November 2012

Benefits of Ponseti method extend to older children

By Jordana Bieze Foster

Clubfoot correction ideally should be performed during infancy, before children learn to walk, but experts agree that the Ponseti treatment method can also be effective in older children. Speakers at the International Clubfoot Symposium in October presented successful outcomes for Ponseti treatment of neglected clubfoot in patients aged up to 21 years.

Cases of neglected clubfoot are most prevalent in underserved areas where ambulation is essential for survival, which means not only do children learn to walk on malaligned feet but also that time spent in a cast can be more than just an inconvenience. As a result, practitioners treating older children make an extra effort to keep casting to a minimum.

“Fewer casts mean less weakness. The children are better able to get their strength back,” said Julyn A. Aguilar, MD, MHA, head of the Section of Pediatric Orthopedics at St. Luke’s Medical Center in Quezon City, Philippines, who reported a 100% plantigrade correction rate in 57 feet with severe or very severe clubfoot in 37 children with a mean age of 8 years. “I also ask these kids to undergo physical therapy so they can have a normal gait as quickly as possible.”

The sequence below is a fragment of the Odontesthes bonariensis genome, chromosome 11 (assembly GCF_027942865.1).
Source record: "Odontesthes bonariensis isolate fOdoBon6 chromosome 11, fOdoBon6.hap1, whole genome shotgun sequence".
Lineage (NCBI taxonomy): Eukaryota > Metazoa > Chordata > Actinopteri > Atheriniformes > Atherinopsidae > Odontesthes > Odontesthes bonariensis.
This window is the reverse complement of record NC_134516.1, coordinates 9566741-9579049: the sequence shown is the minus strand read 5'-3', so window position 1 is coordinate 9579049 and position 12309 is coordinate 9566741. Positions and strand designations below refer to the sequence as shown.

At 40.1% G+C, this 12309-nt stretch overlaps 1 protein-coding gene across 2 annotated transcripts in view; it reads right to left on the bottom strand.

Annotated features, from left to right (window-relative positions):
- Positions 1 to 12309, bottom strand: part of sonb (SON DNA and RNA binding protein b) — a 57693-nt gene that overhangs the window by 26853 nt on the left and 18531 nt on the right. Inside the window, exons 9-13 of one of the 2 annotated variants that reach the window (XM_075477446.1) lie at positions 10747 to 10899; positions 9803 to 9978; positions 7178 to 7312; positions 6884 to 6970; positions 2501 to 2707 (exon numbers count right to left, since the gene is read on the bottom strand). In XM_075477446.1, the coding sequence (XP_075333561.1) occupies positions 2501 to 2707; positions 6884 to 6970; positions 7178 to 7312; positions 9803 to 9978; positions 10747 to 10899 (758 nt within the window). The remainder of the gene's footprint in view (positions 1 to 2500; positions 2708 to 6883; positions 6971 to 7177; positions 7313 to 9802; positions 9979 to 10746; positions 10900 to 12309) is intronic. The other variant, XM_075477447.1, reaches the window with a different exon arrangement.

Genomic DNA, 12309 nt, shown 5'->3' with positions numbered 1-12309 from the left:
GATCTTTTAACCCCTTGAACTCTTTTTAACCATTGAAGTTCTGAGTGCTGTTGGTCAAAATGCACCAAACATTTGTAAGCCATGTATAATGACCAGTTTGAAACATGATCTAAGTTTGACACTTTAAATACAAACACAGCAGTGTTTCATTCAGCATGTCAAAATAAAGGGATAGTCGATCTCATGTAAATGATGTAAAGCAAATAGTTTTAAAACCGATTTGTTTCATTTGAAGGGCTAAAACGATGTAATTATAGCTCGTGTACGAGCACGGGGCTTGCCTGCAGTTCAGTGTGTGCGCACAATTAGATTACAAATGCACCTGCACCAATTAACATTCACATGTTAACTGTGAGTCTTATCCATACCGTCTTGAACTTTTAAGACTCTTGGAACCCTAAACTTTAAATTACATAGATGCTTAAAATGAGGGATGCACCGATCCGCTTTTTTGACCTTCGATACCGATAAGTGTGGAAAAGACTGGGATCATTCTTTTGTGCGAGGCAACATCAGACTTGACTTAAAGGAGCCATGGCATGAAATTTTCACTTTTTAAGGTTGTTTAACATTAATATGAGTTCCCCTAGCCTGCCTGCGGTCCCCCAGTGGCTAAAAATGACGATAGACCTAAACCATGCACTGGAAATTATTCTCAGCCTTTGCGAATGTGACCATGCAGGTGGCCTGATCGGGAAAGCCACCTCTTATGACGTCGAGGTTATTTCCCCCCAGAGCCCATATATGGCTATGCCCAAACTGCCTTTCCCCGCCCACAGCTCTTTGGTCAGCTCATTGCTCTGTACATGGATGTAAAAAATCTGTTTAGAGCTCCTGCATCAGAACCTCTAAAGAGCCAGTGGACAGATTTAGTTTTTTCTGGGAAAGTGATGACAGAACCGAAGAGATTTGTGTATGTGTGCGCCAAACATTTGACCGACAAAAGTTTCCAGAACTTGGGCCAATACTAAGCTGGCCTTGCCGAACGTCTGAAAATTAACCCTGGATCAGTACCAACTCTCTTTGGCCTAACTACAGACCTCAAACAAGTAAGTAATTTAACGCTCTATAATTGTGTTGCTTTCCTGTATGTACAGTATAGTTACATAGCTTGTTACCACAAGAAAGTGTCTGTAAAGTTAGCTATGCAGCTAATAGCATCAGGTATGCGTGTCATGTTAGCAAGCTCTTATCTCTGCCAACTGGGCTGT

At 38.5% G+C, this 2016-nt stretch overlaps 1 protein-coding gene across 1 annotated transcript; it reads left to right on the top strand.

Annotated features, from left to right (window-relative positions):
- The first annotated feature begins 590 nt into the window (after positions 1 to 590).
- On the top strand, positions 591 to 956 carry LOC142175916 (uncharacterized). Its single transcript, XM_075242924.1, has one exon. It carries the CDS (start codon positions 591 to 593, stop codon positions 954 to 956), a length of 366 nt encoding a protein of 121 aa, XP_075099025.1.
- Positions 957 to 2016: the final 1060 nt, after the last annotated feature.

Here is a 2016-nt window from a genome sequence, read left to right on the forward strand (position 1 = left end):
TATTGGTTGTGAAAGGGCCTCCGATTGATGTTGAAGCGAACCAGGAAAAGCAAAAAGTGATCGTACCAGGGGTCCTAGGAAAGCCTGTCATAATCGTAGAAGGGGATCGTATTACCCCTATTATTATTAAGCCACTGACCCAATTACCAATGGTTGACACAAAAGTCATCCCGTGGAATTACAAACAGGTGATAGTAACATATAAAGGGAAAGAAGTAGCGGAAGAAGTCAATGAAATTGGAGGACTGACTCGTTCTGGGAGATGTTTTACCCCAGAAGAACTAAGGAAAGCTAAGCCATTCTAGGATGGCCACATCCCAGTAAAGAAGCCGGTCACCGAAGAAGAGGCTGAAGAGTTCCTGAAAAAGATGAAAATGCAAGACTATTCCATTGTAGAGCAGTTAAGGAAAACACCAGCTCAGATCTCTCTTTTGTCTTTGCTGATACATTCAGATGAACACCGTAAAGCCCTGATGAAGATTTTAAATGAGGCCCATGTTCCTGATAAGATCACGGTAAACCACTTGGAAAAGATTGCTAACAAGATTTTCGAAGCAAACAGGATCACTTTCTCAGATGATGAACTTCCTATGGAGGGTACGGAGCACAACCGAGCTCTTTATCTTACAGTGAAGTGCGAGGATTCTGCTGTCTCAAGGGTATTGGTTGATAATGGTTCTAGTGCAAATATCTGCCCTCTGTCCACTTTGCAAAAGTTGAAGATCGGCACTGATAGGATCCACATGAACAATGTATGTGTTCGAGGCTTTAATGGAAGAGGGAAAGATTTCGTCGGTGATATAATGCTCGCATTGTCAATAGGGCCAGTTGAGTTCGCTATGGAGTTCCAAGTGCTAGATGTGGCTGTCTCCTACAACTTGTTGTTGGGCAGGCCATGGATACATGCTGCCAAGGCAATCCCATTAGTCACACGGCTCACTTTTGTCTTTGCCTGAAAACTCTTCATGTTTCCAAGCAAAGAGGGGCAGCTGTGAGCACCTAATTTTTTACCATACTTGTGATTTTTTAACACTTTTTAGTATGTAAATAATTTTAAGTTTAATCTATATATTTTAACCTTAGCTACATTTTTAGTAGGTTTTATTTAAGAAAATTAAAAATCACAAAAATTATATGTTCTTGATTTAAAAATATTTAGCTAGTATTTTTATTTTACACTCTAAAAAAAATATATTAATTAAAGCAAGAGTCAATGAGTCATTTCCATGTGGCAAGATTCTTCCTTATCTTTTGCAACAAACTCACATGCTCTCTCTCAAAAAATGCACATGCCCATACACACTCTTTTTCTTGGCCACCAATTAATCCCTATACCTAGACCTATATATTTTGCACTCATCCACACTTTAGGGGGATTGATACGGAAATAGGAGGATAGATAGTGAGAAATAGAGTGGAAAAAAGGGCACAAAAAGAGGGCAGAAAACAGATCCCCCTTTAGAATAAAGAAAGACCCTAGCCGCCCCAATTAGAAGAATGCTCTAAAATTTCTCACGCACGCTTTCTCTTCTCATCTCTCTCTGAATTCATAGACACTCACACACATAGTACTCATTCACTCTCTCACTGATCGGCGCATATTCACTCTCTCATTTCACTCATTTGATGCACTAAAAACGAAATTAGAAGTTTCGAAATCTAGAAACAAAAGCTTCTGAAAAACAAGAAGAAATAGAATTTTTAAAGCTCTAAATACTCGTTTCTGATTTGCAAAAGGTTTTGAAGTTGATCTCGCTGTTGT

Anna Ey Batlle, MD, a pediatric orthopedic surgeon at Sant Joan de Déu in Barcelona, Spain, who also treats patients in India, reported using a mean of just 2.2 casts per patient in 32 patients (46 clubfeet) whose ages ranged from 3 years to 21 years. Batlle, who prefers to change casts every four to five days rather than every week, achieved a mean final Pirani score of 1.1 with no relapses in her neglected clubfoot population.

Jennifer McCahill, BScPT, MPhysio, MCSP, a physiotherapist at Nuffield Orthopaedic Centre in the UK, described her group’s successful use of the Ponseti method in 15 patients (19 clubfeet) aged between 2 and 15 years who had previously undergone strapping as a primary clubfoot treatment but had relapsed to the point where they were walking on the lateral edge of the foot with no apparent heel strike.

After Ponseti casting for a mean of 7.4 weeks and, in most cases, tenotomy, lengthening, or tibialis anterior tendon transfer, all patients were heel striking and mediolaterally balanced during gait. Heel varus was corrected in 13 of 16 feet and internal foot progression was corrected in 14 of 17 feet.

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